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Misrepresented : Yoruba value system

  • Recently #Netflix and #Amazon Prime are making a lot of noise in pushing out so called “African content” such as “Young, Famous, and African” and “Gang of Lagos”.

    I feel this is a dangerous trend and again is misrepresenting #Africa, in this case #SouthAfrica and #Nigeria in particular. Why does this South Africa version of glam remind me of its American version? Just how much money, sex, and violence do we need to portray a continent with half of the population identify themselves as Muslim and 30% Christian?

    I think voicing objection is needed. What do you think the global village would feel after watching these westernized shows about Africa?

    Once I walked around a market in #Tanzania and i noticed families watching shows from India and China. I asked why not American Hollywood shows and was told because they are not suitable for Tanzanian children.

    Obviously a missing link here is Tanzanian media content too.

    A more realistic portray of Nigeria values is “Up North” from Nexflix but still not good enough. #Yoruba is the second largest tribe in Nigeria. Here are some insights about the Yoruba Nigerians from Francis Adegbola-

    *In Yorubaland, money has never been foremost in Yoruba value system*

    *In our value system money is number six*

    *What are the first five?*

    1. The first is làákà’yè - The application of knowledge, wisdom & understanding. (Ogbón and ìmò òye)

    2. The second is Ìwà Omolúàbí - (integrity) Someone with integrity is a man/woman of their words.

    If you have all the wealth in the world but lack integrity, you are not worth a thing. Integrity is combined with iwa, (character) which we regard as Omolúàbí.

    3. The third is Akínkanjú or Akin - (Valour).

    That is why Balóguns is second-in-command to the leaders in Yoruba land.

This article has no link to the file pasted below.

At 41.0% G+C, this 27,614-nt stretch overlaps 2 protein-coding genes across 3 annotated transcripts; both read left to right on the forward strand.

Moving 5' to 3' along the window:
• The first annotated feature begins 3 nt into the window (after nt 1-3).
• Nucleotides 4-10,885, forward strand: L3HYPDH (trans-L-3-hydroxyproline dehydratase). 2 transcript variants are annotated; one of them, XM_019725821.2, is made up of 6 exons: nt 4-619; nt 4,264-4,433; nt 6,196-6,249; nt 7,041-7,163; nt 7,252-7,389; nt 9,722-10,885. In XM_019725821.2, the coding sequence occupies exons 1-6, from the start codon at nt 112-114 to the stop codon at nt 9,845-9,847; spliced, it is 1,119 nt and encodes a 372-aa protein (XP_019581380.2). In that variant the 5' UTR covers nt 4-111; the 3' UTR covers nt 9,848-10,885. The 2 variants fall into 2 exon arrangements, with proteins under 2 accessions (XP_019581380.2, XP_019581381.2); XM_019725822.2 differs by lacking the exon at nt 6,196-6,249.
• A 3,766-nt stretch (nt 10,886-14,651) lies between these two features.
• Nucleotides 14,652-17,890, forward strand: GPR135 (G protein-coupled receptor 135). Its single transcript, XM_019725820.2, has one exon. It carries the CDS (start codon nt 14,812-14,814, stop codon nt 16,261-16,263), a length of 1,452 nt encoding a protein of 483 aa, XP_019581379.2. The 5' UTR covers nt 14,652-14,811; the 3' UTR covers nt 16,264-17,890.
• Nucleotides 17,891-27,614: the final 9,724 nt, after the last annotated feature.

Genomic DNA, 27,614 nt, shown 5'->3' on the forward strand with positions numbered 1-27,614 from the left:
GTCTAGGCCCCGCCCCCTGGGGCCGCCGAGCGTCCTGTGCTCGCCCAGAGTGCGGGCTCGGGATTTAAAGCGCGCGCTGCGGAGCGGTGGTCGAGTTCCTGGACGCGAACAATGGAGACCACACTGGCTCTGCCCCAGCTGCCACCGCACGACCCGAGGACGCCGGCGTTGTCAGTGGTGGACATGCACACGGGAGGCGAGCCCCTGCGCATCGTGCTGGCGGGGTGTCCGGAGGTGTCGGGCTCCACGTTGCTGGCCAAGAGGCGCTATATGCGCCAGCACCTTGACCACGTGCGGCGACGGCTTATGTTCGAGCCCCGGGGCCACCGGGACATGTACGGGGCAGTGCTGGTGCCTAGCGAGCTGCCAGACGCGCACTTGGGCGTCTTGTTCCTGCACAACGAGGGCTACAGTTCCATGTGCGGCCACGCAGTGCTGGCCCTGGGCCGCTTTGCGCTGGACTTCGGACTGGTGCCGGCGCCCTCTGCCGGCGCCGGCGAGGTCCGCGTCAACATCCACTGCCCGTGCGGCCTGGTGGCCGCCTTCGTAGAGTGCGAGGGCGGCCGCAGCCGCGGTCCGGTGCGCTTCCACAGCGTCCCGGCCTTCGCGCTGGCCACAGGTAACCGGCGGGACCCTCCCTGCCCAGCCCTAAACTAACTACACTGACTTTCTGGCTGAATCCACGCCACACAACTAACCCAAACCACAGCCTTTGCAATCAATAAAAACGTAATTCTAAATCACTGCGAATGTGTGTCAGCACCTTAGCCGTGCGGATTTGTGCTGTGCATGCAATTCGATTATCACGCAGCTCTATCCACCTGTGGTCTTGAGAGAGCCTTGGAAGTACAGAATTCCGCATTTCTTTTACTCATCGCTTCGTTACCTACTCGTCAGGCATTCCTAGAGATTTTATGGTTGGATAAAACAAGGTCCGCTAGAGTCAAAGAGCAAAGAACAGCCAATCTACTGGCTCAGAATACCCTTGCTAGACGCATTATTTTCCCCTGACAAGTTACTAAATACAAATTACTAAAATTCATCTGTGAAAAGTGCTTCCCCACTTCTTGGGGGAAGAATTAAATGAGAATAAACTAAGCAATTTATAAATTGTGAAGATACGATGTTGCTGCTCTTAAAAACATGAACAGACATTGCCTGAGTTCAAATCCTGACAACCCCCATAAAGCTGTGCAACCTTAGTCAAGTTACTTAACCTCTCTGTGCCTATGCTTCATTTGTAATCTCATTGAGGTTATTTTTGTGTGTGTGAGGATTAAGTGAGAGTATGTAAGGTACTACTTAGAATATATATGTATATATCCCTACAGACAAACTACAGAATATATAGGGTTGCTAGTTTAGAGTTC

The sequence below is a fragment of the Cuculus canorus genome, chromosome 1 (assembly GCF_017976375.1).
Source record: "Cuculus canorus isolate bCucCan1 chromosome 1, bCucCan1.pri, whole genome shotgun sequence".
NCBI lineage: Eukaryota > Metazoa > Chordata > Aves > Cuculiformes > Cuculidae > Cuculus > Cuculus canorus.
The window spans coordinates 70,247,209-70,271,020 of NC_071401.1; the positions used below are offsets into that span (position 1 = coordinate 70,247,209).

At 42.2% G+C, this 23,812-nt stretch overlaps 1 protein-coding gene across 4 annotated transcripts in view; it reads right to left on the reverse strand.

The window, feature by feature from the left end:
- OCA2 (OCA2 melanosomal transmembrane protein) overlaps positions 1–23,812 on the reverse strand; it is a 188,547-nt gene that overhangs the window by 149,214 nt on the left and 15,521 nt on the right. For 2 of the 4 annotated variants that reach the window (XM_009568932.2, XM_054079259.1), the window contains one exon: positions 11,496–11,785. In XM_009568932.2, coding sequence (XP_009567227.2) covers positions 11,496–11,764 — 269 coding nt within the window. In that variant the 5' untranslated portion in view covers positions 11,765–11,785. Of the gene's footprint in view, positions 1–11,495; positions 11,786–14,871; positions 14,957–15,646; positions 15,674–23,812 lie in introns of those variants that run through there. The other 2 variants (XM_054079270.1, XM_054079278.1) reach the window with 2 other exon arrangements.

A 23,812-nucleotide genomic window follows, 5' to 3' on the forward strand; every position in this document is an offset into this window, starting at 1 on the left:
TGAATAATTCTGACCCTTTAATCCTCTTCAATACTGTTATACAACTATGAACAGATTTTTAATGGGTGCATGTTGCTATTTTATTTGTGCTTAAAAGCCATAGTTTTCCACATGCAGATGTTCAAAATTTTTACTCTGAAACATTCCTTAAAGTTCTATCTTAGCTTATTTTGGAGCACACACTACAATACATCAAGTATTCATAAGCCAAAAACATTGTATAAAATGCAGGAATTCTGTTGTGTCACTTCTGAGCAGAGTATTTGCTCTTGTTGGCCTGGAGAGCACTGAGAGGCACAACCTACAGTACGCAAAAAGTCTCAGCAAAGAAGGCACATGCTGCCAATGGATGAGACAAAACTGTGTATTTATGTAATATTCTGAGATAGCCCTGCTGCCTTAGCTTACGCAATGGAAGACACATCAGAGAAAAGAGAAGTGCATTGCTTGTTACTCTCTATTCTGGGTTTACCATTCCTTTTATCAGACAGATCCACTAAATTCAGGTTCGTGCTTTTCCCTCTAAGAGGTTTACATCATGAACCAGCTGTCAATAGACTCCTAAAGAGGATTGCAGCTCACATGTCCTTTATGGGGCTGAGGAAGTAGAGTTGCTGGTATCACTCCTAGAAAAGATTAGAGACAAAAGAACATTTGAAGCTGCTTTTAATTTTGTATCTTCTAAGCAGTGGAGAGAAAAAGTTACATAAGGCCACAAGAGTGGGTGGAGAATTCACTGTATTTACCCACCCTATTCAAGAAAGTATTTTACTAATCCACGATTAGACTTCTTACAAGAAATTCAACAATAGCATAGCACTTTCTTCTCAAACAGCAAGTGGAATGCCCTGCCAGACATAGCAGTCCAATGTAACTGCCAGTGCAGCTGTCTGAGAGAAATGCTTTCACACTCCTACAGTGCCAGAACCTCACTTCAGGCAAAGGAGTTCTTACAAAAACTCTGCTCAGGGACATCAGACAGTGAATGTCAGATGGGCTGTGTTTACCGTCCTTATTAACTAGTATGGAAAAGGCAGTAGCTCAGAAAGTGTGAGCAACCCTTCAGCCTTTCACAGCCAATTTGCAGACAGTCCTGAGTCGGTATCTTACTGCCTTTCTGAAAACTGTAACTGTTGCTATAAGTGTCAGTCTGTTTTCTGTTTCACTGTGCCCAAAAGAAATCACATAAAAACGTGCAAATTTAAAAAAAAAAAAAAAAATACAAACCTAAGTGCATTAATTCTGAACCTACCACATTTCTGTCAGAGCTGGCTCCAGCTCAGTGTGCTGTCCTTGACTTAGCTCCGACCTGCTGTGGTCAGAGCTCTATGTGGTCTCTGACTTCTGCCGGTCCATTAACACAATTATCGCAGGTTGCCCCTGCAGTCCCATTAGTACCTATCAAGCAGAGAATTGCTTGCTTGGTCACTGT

Balóguns are people that can lead them to war.

    To lead with great courage in the face of danger, especially in battle.

    Yoruba people have no respect for cowards.

    4. The fourth is Anísélápá tí kìíse òle - (Having a visible means of livelihood).

    A person must be identified with a visible means of livelihood that guarantees a lawful income or sustenance. His or her profession or job must be open and legally approved by society, and not through cheating or forcefulness.

    5. The fifth is iyi- (Honour) Yoruba people place a premium on the gait with which individuals carry themselves and public reputation.

    That is why Yorùbá people usually say when you set out to look for money and you meet honour on the way then you don't need the journey anymore, because if you get the money, you will still use it to buy honour.

    6. The last in the Yorùbá value system is owó tàbí orò- (Money or wealth).

    If putting money ahead of the other five, then you are nobody in Yoruba land of the olden days.

    Unfortunately, this is being pushed to the front burner nowadays due to the erosion of our values.”

    \ud83c\udf3a We need truly Afro-centric content to dispel the negative perceptions hurting Africa’s economy indirectly.


    by Dr Eileen CZ \ud83c\udf0d Africa Ecosystem Builder • Group Shumba • Pan African Chamber of Commerce